- In Sunnydale? Are you kidding? The barbershop will probably be run by demons with scissors for hands. In that town, the question is really why 'become invincible' is THIRD on the list.
- Such are the demands on the time of a humble public servant...
- In the Thanksgiving episode Pangs Willow starts reading what she thinks is a list of ingredients for a magic potion, only to be told it's the recipe for the turkey stuffing. (This is part of a running gag: virtually every conversation in the episode is eventually derailed to be about food.)
- Shouldn't the haircut be before becoming invincible?
- Frankie Boyle on Mock the Week: "Eggs, Tea, Bread, Rich Tea biscuits.. Are you sure this is the right list Mr. Schindler?"
- Hugh Dennis: "Milk! Bread! Germoloids! I believe...I have been reading from the wrong piece of paper."
- Variation in an episode of That 70s Show where stoner Leo falls in love with Kitty and sends her a bouqet of flowers with a note reading "Roses are red, Violets are blue eggs, milk, butter"
- In an episode of Keeping Up Appearances, Hyacinth Bucket announces she has a list of demands from the Women's Institute written on the back of a voucher for 20 pence off golden syrup, and immediately afterwards reads the first demand as "20 pence off golden syrup".
- Variation in a Monty Python's Flying Circus sketch. Graham Chapman plays the role of a policeman who intrudes on two guys having lunch, claiming he's got a warrant to search the premises. After a brief awkward silence, Graham produces a paper bag from his pocket, drops it on the table, and begins loudly declaring that he has discovered a bag which may indeed contain illicit substances. Eric Idle searches the bag to find... a sandwich. Dismayed, Graham looks at the camera and inquires, "Blimey! Whatever did I give the wife?"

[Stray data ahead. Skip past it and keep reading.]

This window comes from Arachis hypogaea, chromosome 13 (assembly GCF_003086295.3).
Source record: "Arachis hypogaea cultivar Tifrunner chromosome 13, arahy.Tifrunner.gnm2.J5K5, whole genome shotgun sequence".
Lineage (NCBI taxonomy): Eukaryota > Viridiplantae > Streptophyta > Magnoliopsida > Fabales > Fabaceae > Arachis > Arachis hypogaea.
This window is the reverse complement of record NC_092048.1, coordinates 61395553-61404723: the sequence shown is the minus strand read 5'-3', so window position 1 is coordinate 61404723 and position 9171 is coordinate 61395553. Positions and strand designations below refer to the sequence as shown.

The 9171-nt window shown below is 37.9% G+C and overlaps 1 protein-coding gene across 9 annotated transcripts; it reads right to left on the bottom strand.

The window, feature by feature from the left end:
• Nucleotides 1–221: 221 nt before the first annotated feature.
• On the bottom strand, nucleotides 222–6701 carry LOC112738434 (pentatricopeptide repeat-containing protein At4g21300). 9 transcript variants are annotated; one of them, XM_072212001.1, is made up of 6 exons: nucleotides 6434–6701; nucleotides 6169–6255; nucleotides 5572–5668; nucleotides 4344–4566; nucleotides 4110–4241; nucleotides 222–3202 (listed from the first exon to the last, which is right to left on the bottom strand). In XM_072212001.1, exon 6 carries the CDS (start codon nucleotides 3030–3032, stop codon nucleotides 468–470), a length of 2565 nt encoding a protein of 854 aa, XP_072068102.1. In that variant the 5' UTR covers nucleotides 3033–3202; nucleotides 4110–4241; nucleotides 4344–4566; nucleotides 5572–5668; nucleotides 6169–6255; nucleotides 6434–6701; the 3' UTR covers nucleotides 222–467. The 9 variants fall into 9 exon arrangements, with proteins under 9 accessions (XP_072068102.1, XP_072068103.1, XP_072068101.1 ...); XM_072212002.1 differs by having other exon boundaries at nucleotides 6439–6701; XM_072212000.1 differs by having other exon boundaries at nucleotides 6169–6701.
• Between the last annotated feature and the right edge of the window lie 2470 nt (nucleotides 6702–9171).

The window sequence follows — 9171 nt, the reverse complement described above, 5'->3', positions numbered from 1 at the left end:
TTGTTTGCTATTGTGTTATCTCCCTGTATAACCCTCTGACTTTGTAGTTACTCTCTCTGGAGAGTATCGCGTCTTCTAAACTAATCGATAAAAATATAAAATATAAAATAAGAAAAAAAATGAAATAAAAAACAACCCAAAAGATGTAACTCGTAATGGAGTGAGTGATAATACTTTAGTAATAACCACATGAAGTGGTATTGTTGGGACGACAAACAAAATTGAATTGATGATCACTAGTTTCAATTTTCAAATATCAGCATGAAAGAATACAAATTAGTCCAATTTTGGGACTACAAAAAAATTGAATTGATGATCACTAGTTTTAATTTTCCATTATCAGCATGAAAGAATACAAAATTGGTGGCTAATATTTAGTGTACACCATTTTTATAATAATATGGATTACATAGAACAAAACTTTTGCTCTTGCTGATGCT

- In a LazyTown episode, Robbie Rotten, disguised as a pirate, pulls out his grocery list instead of the treasure map.
- Red Dwarf went farther than most with this. The evolved descendants of Lister's cat escaped the space ship years ago aboard arks using a "star map" given to them by their god, Cloister the Stupid. The star map turned out to be Lister's laundry list which he used to line his cat's basket.
- In the episode Timeslides the crew goes back in time and steals Hilter's Diary. It read: "Things to do: Stop milk, pay papers, invade Czechoslovakia!"
- The second episode of Psych featured Shawn reading things to the spelling bee contestants from the original announcer's shopping list. Things like "banana" and "onion".
- Inverted in an episode of The Nanny in which Fran picks up an old piece of paper from Maxwell's desk: it's from an original Shakespeare manuscript, specifically "Hamlet, Prince of Denmark". Fran's reaction is "If he wants Danish ham, why can't he just say so?" and she goes shopping with the MS page as her list. And gets mugged.
- Variation in Wizards of Waverly Place episode "Future Harper". Max reads a printout from a writer who is writing books that feature the Russos' life story: "Bread... eggs... milk... this is the worst story ever."
- How I Met Your Mother gives us the following example:
Marshall: [looking for his password] Jelly beans, fluffernutter, gummi bears, ginger snaps- this is a grocery list.